Nov 4, 2019

Light-activated pancreatic cells produce insulin on demand

Posted by in categories: biotech/medical, health

Diabetes is one of the leading health problems in our modern world and requires the careful management of a patient’s insulin levels. New research from Tufts University may make that process a little easier. In mouse tests, the team implanted beta cells that produce more insulin on demand, when they’re activated by blue light.

At the heart of both types of diabetes is insulin, the hormone that regulates blood sugar levels, allowing cells in the body to properly use it as energy. In type I diabetes, beta cells in the pancreas don’t produce enough insulin, sometimes because the immune system destroys those vital beta cells. In type II diabetes, a patient’s cells stop responding to insulin, or the pancreas can’t keep up with demand, meaning blood glucose levels spike to dangerous highs.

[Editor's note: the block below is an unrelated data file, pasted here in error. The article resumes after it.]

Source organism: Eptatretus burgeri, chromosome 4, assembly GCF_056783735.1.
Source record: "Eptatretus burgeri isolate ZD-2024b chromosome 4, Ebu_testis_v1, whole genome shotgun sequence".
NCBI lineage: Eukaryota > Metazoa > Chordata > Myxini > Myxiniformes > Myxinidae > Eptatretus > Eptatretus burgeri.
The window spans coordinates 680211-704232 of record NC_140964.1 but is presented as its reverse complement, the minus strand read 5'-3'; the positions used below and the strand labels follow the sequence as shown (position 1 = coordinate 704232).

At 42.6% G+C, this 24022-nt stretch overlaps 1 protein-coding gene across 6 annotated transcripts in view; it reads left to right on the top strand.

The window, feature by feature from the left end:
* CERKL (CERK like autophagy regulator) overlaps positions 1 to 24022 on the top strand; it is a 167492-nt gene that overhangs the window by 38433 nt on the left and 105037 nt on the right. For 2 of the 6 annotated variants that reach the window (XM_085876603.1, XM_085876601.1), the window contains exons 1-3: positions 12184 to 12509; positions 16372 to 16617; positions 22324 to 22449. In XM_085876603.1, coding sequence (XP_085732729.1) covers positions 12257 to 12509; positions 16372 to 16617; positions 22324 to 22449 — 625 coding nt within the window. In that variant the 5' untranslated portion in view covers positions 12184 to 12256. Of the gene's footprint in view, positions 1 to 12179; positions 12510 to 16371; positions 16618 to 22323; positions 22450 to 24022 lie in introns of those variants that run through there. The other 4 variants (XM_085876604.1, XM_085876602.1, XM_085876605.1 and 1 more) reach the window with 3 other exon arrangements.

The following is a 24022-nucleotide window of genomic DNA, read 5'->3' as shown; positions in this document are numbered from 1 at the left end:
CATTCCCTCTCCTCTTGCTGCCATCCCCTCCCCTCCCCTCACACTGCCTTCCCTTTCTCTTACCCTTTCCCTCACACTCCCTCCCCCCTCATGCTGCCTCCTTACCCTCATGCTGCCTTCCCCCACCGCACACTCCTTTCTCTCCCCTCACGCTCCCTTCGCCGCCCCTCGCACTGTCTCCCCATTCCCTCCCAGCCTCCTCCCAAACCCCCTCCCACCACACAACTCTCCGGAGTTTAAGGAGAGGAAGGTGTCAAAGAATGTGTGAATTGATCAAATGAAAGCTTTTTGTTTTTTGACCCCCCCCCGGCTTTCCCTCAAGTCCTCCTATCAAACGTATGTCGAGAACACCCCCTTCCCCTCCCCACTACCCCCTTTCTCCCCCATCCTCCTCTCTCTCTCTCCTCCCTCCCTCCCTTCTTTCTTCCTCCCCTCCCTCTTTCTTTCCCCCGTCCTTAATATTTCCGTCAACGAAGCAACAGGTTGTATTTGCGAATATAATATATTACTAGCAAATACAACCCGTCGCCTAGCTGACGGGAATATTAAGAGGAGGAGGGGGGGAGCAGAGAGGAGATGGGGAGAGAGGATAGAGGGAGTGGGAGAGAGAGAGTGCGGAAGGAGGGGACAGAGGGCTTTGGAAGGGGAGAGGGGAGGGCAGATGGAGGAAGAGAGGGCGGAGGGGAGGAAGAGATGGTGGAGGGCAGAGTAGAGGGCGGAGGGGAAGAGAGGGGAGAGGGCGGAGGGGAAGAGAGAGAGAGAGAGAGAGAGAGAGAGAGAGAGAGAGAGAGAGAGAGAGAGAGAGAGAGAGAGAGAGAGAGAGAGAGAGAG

Managing the condition requires constant monitoring of blood sugar levels and boosting insulin levels as needed, either by directly injecting the hormone or through drugs that amplify the beta cells’ production of it.

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